Abu ‘l-Hasan Mihyar Ibn Mirzawaih
” The travellers who have just set out,
From whom you are now separated,
Have left behind them
Hearts which shall ever refuse
To admit of consolation
For their loss. “
Thus wrote Abu ‘l-Hasan Mihyar Ibn Mirzawaih, or simply Mihyar, a native of Dailam who gained great reputation as a poet. He had been a Zoroastrian, a ” fire-worshipper ” as they were called, who later converted to Muslim ( Shia Islam ) faith.
In the aftermath of Arab victory over Persia in 7th Century, Zoroastrian places of worship were desecrated, fire temples were destroyed and mosques were built in their place. Many fire temples, with their four axial arch openings, were usually turned into mosques simply by setting a mihrab (prayer niche) on the place of the arch nearest to qibla (the direction of Mecca). Zoroastrian temples converted into mosques in such a manner could be found in Bukhara, as well as in and near Istakhr and other Persian cities. Urban cities, where Arab governors made their quarters, were most vulnerable to such religious persecution : the citizens were forced to conform or flee. Many libraries were burnt and much cultural heritage was lost.
Over time, persecution of Zoroastrians became more common and widespread, and the number of believers decreased significantly. Many converted, some superficially to escape the systematic abuse and discrimination by the law of the land. Others accepted Islam because their employment in industrial and artisan work would, according to Zoroastrian dogma, make them impure their work would involve defiling fire, which they held as sacred.
These factors continued to contribute to increasing rates of conversion from Zoroastrianism to Islam. A Persian scholar commented,
“ Why so many had to die or suffer ?
” Because one side was determined to impose his religion upon the other… “
The contempt for the Arabs that brought forth Islam on to the Persian populace was famously captured in the following verse from Firdausi’s Shahnameh, Iran’s national epic written around 1000 AD :
” Damn this world… damn this time… damn this fate…
That uncivilized Arabs have come to make me a Muslim.”
In the centuries that followed, Zoroastrians faced much religious discrimination and persecution, including forced conversions, harassment, as well as being identified as najis (polluted) and impure to Muslims, making them unfit to live alongside Muslims… therefore forcing them to evacuate from cities and face major sanctions in all spheres of life. Zoroastrians have been subject to public humiliation through dress regulations, to being labeled as najis and to exclusion in the fields of society, education and work.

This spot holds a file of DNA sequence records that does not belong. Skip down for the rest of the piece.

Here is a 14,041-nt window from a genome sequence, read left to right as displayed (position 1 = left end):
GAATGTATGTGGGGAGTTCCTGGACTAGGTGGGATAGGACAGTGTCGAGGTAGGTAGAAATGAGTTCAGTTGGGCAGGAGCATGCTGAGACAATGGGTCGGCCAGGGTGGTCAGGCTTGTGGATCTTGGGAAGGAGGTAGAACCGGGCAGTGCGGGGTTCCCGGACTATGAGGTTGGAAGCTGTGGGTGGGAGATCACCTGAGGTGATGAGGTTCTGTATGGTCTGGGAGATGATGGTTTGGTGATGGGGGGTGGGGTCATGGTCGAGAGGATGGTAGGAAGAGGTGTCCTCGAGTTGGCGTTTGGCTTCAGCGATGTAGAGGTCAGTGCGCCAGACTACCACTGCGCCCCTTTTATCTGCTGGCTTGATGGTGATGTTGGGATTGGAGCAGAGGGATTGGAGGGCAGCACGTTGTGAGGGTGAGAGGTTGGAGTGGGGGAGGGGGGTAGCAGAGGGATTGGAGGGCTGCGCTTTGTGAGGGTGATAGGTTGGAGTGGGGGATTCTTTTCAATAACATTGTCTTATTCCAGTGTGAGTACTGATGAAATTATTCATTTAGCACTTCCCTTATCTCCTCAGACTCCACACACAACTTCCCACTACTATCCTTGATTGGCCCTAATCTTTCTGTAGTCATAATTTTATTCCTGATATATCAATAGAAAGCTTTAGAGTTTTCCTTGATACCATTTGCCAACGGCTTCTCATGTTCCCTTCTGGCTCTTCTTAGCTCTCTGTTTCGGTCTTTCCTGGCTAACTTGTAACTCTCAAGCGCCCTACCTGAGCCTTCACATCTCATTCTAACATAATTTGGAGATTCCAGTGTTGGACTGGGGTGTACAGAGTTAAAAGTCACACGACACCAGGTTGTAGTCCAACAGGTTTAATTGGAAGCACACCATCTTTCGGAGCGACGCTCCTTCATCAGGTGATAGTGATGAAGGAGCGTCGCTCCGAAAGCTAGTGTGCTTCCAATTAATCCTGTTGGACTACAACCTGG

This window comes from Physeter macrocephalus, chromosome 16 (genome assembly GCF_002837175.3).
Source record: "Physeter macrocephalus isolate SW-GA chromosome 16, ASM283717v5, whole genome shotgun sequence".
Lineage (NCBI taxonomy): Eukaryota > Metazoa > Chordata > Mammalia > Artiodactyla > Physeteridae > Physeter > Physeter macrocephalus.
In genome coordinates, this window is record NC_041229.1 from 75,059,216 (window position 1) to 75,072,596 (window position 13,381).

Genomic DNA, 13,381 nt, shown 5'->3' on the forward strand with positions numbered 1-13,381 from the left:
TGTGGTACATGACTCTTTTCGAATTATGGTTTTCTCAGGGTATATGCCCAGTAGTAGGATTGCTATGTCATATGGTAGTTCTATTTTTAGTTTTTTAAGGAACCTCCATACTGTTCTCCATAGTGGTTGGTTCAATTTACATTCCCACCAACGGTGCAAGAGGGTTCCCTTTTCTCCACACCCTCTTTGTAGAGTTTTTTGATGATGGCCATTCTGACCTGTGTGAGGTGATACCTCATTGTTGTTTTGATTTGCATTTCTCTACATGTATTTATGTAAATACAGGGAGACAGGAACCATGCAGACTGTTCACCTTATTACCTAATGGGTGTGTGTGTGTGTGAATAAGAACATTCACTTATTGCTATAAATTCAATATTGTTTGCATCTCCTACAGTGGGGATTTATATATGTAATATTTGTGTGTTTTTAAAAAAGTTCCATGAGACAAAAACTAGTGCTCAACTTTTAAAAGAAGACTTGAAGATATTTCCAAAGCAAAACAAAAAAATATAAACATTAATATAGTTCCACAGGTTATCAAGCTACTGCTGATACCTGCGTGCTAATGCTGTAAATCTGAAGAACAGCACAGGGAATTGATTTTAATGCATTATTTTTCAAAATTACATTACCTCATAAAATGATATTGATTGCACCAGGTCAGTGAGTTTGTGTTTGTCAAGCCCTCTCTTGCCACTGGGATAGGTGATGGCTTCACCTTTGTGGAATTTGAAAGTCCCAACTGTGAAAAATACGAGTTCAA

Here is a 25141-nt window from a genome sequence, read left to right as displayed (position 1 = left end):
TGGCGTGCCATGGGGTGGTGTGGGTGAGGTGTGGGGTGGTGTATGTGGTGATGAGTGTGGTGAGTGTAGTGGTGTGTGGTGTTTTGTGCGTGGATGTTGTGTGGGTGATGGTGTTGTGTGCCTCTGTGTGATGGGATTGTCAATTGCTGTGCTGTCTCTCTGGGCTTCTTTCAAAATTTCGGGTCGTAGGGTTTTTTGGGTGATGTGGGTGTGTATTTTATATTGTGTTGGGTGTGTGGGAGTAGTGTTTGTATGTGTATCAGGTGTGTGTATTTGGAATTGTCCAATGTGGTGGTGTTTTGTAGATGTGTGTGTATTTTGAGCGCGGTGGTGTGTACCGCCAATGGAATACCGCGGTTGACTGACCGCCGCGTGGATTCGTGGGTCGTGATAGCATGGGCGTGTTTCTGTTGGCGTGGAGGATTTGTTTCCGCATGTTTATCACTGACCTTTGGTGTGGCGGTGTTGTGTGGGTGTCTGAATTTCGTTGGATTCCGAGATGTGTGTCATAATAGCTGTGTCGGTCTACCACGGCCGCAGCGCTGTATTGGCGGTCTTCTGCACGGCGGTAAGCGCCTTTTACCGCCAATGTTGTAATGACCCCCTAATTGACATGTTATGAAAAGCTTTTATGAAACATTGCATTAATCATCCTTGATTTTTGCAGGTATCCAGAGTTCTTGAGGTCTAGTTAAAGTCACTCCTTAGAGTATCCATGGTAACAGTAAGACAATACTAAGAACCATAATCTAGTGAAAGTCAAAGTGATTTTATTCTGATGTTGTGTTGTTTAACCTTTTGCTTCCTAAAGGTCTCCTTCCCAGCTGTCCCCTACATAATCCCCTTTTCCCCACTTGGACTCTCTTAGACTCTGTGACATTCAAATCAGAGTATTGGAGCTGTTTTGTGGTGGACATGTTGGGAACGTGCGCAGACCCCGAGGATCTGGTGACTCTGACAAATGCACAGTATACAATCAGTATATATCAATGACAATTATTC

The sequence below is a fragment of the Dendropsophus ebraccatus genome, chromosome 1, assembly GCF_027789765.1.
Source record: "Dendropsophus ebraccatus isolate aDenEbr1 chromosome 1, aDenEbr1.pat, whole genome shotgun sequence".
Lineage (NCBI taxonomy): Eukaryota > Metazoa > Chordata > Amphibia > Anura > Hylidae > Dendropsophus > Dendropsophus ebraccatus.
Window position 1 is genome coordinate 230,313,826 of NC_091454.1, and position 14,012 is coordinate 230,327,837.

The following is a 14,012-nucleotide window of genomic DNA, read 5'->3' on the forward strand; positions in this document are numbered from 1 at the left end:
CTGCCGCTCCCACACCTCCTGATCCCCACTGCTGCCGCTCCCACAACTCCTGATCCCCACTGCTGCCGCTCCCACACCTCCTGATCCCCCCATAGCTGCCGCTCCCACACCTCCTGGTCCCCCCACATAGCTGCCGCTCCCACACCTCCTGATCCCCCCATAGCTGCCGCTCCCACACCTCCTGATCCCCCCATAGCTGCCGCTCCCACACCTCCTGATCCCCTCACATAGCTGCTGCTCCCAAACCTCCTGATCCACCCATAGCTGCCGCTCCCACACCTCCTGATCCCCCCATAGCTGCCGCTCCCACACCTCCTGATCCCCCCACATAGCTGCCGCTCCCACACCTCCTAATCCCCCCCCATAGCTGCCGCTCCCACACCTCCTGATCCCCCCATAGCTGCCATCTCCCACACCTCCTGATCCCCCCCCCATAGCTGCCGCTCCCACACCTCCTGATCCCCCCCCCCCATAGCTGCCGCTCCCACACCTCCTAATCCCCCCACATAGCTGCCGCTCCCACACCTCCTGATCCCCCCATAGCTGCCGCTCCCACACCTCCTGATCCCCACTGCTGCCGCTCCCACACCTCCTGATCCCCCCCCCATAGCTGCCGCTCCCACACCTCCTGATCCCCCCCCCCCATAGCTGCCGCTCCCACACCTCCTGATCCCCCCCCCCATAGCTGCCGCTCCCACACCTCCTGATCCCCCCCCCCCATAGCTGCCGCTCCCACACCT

Great Poet, Bad Muslim
It was around A. D. 1003-4, and Al-Kasim Ibn Burhan said to Mihyar :
” Mihyar, by becoming a musalman you have ( merely ) passed from one corner of hell to another.”
” How so ? ” asked Mihyar.
Al-Kasim replied :
” Because you were formerly a fire-worshipper and now you revile the companions of our blessed Prophet in your verses.”
The rebellion and critical assessment of his new found religion must have shown in Mihyar’s compositions.
He is often referred to as a ” bad Muslim ! “
Mihyar writes :
[ Once a Zoroastrian family converted to Islam, the children had to go to Muslim religion school and learn Arabic and the teachings of the Quran and these children lost their Zoroastrian identity. Those who had converted just for the convenience could not revert back to Zoroastrianism because the penalty for renouncing Islam was death.]
” May a persisting rain-cloud
whose waters bear the sand
even into people’s dwellings
refresh and reanimate with its contents
the abode which my mistress occupied
How can I renew
my intercourse with Omm Malik
now that the places in which we reside
are separated by ( the country of ) Zarud
and its two mountains ?
My heart, though far from her,
sees her with the eye of desire
and is happy;
but who will enable my eyes
to see her in reality ?
How pure, good God ! And yet
how troubled is our mutual love !
how far is she from me every morning
and yet how near ! “
And, again :
[ When persecution, suppression and oppression of dhimmis and najis reigned… ]
” O for the night I passed
at Zat cl-Athel ( the tamarisk grove ),
when her image came
( to visit me in a dream )
and rendered that night so short !
O, how dear that remembrance !
O, how dear ! The Fear ( of discovery )
treading in the foot-steps of love,
approached me in all its terrors;
May God not diminish
the length of their road !
They had nearly gone astray,
in the darkness of the night,
but they were directed ( towards us )
by the brilliant lustre of my beloved’s teeth. “
And yet, again :
[ While departing from his land of birth, to far off Baghdad… ]
” And my heart remained at the sand-hill,
in the reserved grounds of the tribe.
Turn, ( my friend ! )
towards those grounds
and say to my heart : “Fare well !”
Then pursue your journey
and relate a wondrous tale;
say, that a heart went away
and left the body standing up.
Say to neighbours
who dwell at al-Ghada :
“How sweet would be the life
one leads at al-Ghada,
were it to endure !”